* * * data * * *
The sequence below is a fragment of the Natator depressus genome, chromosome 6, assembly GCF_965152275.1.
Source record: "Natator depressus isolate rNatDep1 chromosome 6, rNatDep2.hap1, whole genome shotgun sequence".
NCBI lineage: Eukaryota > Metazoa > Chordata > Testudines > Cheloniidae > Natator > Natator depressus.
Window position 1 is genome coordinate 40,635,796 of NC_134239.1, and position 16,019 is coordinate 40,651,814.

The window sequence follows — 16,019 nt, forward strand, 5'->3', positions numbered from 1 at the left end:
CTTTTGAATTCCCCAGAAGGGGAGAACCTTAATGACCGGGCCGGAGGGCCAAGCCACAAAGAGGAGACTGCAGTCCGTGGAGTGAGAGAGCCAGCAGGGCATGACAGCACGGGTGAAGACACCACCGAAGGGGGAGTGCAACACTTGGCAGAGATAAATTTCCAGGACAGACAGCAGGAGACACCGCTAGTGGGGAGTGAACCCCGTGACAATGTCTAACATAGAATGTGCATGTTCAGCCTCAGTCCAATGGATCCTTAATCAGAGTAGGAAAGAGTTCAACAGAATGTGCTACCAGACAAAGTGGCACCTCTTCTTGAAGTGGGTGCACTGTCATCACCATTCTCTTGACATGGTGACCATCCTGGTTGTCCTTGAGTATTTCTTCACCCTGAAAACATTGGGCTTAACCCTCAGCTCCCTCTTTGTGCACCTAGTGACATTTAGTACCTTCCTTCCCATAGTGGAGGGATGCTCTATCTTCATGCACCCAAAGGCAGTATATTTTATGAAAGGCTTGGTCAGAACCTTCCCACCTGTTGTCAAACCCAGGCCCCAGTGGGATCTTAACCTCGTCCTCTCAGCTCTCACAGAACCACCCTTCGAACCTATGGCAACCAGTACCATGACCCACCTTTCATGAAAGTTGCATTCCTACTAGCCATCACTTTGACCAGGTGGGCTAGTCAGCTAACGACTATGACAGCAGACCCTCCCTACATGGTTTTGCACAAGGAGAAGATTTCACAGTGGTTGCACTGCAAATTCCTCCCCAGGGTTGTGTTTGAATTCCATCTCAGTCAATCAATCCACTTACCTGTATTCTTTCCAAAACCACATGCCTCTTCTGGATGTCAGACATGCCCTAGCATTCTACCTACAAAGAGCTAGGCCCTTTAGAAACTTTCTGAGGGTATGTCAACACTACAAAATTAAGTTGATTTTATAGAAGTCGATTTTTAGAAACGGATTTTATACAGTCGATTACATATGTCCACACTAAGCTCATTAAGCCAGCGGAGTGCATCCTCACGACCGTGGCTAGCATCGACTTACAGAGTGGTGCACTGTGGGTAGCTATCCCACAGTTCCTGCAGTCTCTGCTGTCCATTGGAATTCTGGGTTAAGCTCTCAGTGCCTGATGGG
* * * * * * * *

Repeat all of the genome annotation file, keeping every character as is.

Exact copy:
The sequence below is a fragment of the Natator depressus genome, chromosome 6, assembly GCF_965152275.1.
Source record: "Natator depressus isolate rNatDep1 chromosome 6, rNatDep2.hap1, whole genome shotgun sequence".
NCBI lineage: Eukaryota > Metazoa > Chordata > Testudines > Cheloniidae > Natator > Natator depressus.
Window position 1 is genome coordinate 40,635,796 of NC_134239.1, and position 16,019 is coordinate 40,651,814.

The window sequence follows — 16,019 nt, forward strand, 5'->3', positions numbered from 1 at the left end:
CTTTTGAATTCCCCAGAAGGGGAGAACCTTAATGACCGGGCCGGAGGGCCAAGCCACAAAGAGGAGACTGCAGTCCGTGGAGTGAGAGAGCCAGCAGGGCATGACAGCACGGGTGAAGACACCACCGAAGGGGGAGTGCAACACTTGGCAGAGATAAATTTCCAGGACAGACAGCAGGAGACACCGCTAGTGGGGAGTGAACCCCGTGACAATGTCTAACATAGAATGTGCATGTTCAGCCTCAGTCCAATGGATCCTTAATCAGAGTAGGAAAGAGTTCAACAGAATGTGCTACCAGACAAAGTGGCACCTCTTCTTGAAGTGGGTGCACTGTCATCACCATTCTCTTGACATGGTGACCATCCTGGTTGTCCTTGAGTATTTCTTCACCCTGAAAACATTGGGCTTAACCCTCAGCTCCCTCTTTGTGCACCTAGTGACATTTAGTACCTTCCTTCCCATAGTGGAGGGATGCTCTATCTTCATGCACCCAAAGGCAGTATATTTTATGAAAGGCTTGGTCAGAACCTTCCCACCTGTTGTCAAACCCAGGCCCCAGTGGGATCTTAACCTCGTCCTCTCAGCTCTCACAGAACCACCCTTCGAACCTATGGCAACCAGTACCATGACCCACCTTTCATGAAAGTTGCATTCCTACTAGCCATCACTTTGACCAGGTGGGCTAGTCAGCTAACGACTATGACAGCAGACCCTCCCTACATGGTTTTGCACAAGGAGAAGATTTCACAGTGGTTGCACTGCAAATTCCTCCCCAGGGTTGTGTTTGAATTCCATCTCAGTCAATCAATCCACTTACCTGTATTCTTTCCAAAACCACATGCCTCTTCTGGATGTCAGACATGCCCTAGCATTCTACCTACAAAGAGCTAGGCCCTTTAGAAACTTTCTGAGGGTATGTCAACACTACAAAATTAAGTTGATTTTATAGAAGTCGATTTTTAGAAACGGATTTTATACAGTCGATTACATATGTCCACACTAAGCTCATTAAGCCAGCGGAGTGCATCCTCACGACCGTGGCTAGCATCGACTTACAGAGTGGTGCACTGTGGGTAGCTATCCCACAGTTCCTGCAGTCTCTGCTGTCCATTGGAATTCTGGGTTAAGCTCTCAGTGCCTGATGGG